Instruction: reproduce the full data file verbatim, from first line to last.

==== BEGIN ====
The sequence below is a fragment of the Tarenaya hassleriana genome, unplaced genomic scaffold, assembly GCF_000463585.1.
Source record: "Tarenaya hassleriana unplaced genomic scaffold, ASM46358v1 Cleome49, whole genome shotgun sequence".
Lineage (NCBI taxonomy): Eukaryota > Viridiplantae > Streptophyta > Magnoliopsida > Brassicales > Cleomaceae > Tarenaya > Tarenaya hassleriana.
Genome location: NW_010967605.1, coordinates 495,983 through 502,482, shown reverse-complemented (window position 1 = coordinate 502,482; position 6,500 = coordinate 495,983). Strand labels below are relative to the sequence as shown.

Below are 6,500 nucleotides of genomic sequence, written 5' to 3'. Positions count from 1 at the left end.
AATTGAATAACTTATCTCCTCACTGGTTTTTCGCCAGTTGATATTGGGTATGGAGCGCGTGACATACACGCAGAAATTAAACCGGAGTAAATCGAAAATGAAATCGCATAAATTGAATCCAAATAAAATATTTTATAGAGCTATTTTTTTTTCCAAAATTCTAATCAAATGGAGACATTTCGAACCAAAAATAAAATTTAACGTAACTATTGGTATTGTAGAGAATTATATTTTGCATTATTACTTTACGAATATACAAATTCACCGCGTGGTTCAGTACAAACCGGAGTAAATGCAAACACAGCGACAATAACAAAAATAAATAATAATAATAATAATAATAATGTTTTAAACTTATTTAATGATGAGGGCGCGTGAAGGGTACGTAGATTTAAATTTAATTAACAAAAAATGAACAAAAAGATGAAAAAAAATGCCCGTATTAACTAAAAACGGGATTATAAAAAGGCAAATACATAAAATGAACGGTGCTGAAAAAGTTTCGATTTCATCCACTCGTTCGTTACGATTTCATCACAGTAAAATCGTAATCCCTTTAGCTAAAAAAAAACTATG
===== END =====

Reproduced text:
The sequence below is a fragment of the Tarenaya hassleriana genome, unplaced genomic scaffold, assembly GCF_000463585.1.
Source record: "Tarenaya hassleriana unplaced genomic scaffold, ASM46358v1 Cleome49, whole genome shotgun sequence".
Lineage (NCBI taxonomy): Eukaryota > Viridiplantae > Streptophyta > Magnoliopsida > Brassicales > Cleomaceae > Tarenaya > Tarenaya hassleriana.
Genome location: NW_010967605.1, coordinates 495,983 through 502,482, shown reverse-complemented (window position 1 = coordinate 502,482; position 6,500 = coordinate 495,983). Strand labels below are relative to the sequence as shown.

Below are 6,500 nucleotides of genomic sequence, written 5' to 3'. Positions count from 1 at the left end.
AATTGAATAACTTATCTCCTCACTGGTTTTTCGCCAGTTGATATTGGGTATGGAGCGCGTGACATACACGCAGAAATTAAACCGGAGTAAATCGAAAATGAAATCGCATAAATTGAATCCAAATAAAATATTTTATAGAGCTATTTTTTTTTCCAAAATTCTAATCAAATGGAGACATTTCGAACCAAAAATAAAATTTAACGTAACTATTGGTATTGTAGAGAATTATATTTTGCATTATTACTTTACGAATATACAAATTCACCGCGTGGTTCAGTACAAACCGGAGTAAATGCAAACACAGCGACAATAACAAAAATAAATAATAATAATAATAATAATAATGTTTTAAACTTATTTAATGATGAGGGCGCGTGAAGGGTACGTAGATTTAAATTTAATTAACAAAAAATGAACAAAAAGATGAAAAAAAATGCCCGTATTAACTAAAAACGGGATTATAAAAAGGCAAATACATAAAATGAACGGTGCTGAAAAAGTTTCGATTTCATCCACTCGTTCGTTACGATTTCATCACAGTAAAATCGTAATCCCTTTAGCTAAAAAAAAACTATG